Heart-healthy bonus: One study at Boston University School of Medicine showed that flavonoids in black tea inhibit the formation of plaque in artery walls. Another study in Greece indicated that drinking green tea significantly increased artery dilation within 30 minutes.
Heat up your menu to boost your metabolism. Spicy foods such as hot mustards, hot sauce, chili peppers, salsa, and wasabi have been shown to increase metabolism for hours after you've finished a meal.
Spices also boost your mood. "Hot foods activate pain receptors in the mouth, which cause the release of endorphins, the body's natural feel-good chemicals," says Anne Kulze, M.D.
Ideas for getting spice into your meals:
-- Add hot sauce to bean dishes or cooked vegetables
-- Enjoy a bit of hot salsa with whole grain tortilla chips
Note: The heartburn caused by eating spicy foods and the chest pain associated with a heart attack are very different issues, but they can feel very similar.
Stress can elevate your cardiovascular risk and decrease your metabolism. Mark Hyman, M.D., says that under stress the body stores calories and conserves weight. Even without eating more or decreasing your exercise, stress can cause you to gain weight.
Reducing your stress level can help keep your metabolism running its best.
Try these super-simple stressbusters:
-- Breathe deeply.
-- Spend time with friends.
-- Take a walk.
-- Get a massage.
-- Keep a journal.
-- Listen to music.
Guzzle water to bump up your metabolism. A 2003 study in The Journal of Clinical Endocrinology and Metabolism showed that drinking water can increase the rate at which people burn calories. According to the findings, after drinking 17 ounces of water (slightly less than the size of a purchased bottle of water), the subjects' metabolic rates briefly increased by 30 percent.
Drinking water and eating water-based foods also can make you feel full, preventing you from overeating at mealtime.
Add omega-3 fatty acids, a type of polyunsaturated fat, to your diet for heart health and a boost in metabolism.
"Omega-3 fats play a crucial role in fat-burning," Anne Kluze, M.D., says. Kulze recommends adding omega-3 rich foods as oily fish (think salmon or tuna), walnuts, dark leafy greens, or whole soy foods to your diet.
If including those foods in your diet isn't doable, consider a daily fish oil supplement.
"Omega-3 fats are essential for your cells to run properly," says Mark Hyman, M.D. "They help balance your blood sugar and speed up your metabolism."
Not only do omega-3s help your metabolism, but omega-3s have been shown to:
-- lower blood pressure
-- lower triglycerides
-- combat atherosclerosis
-- reduce the prevalence of some dangerous arrhythmias
Heart-healthy bonus: Several clinical trials have shown omega-3 reduces the risk of heart attack by 19-45 percent.
Get your omega-3s with these recipes:
Keep your blood sugar steady and your metabolism up by limiting the sugar and white flour products you consume.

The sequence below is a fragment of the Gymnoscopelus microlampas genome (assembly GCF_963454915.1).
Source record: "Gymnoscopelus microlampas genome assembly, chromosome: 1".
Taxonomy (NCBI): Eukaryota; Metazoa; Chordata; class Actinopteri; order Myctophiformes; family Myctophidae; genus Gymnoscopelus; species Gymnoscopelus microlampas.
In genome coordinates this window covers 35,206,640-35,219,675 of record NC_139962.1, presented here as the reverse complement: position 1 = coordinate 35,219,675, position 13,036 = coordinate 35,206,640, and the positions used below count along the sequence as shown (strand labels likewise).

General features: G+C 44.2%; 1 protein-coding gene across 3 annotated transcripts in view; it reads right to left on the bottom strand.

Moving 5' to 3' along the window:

"White flour products, white rice, white potatoes, and sugar lead to rapid surges in blood glucose," Anne Kluze, M.D. says. These foods spike and then dip your blood sugar levels, which can make you feel hungry.
Replace "bad" carbs with fruits, veggies, whole grains, and legumes. Other easy substitutions include choosing:
-- Sweet potatoes over starchy white potatoes
-- A small piece of dark chocolate instead of a cookie
-- Brown rice instead of white rice
Heart-health tip: "Bad" carbs can elevate your blood pressure and triglycerides and lower your HDL (good) cholesterol.
Beans are a cheap and convenient way to give a metabolism boost to your daily menu. "Beans have a lot of protein and fill you up," Anne Kulze, M.D., says. When you feel full on these low-calorie foods, you'll eat less later. Beans are also a good source of B vitamins, a nutrient that has been shown to be important in keeping your metabolism going.
Not only do beans provide a metabolism boost, they're heart-healthy as well. "Beans are loaded with soluble fiber, which lowers cholesterol, and they're filled with B vitamins, which are important for heart health," Kulze says.
Take advantage of this inexpensive way to boost your metabolism by adding beans to casseroles, soups, and salads.
Heart-healthy bonus: Using beans as a protein source helps reduce your amount of saturated fat consumed from animal proteins.
Get your daily dose of beans with these recipes:
Choose monounsaturated fats such as olive oil, avocados, nuts, and canola oil to keep your system running smoothly, Anne Kulze, M.D., says.
Avoid saturated fats or trans fats -- they tend to slow down your system. These not-so-good-for-you fats are found in foods such as fatty red meat, butter, whole dairy products, hydrogenated oils, and shortening.
*Note that everyone's metabolism works differently. Though our tips are heart-healthy and can help you burn calories, they may only cause a slight boost in metabolism. "Most individuals don't have a metabolism issue, and there are very few things you can do to significantly increase your metabolism," says Tim Church, M.D., M.P.H., Ph.D., and endowed chair in health wisdom at Pennington Biomedical Research Center in Baton Rouge.
Our tips point you in the right direction, but if weight loss is your goal, focus on eating less and moving more, Church says.
Enjoy these recipes, which feature monounsaturated fats: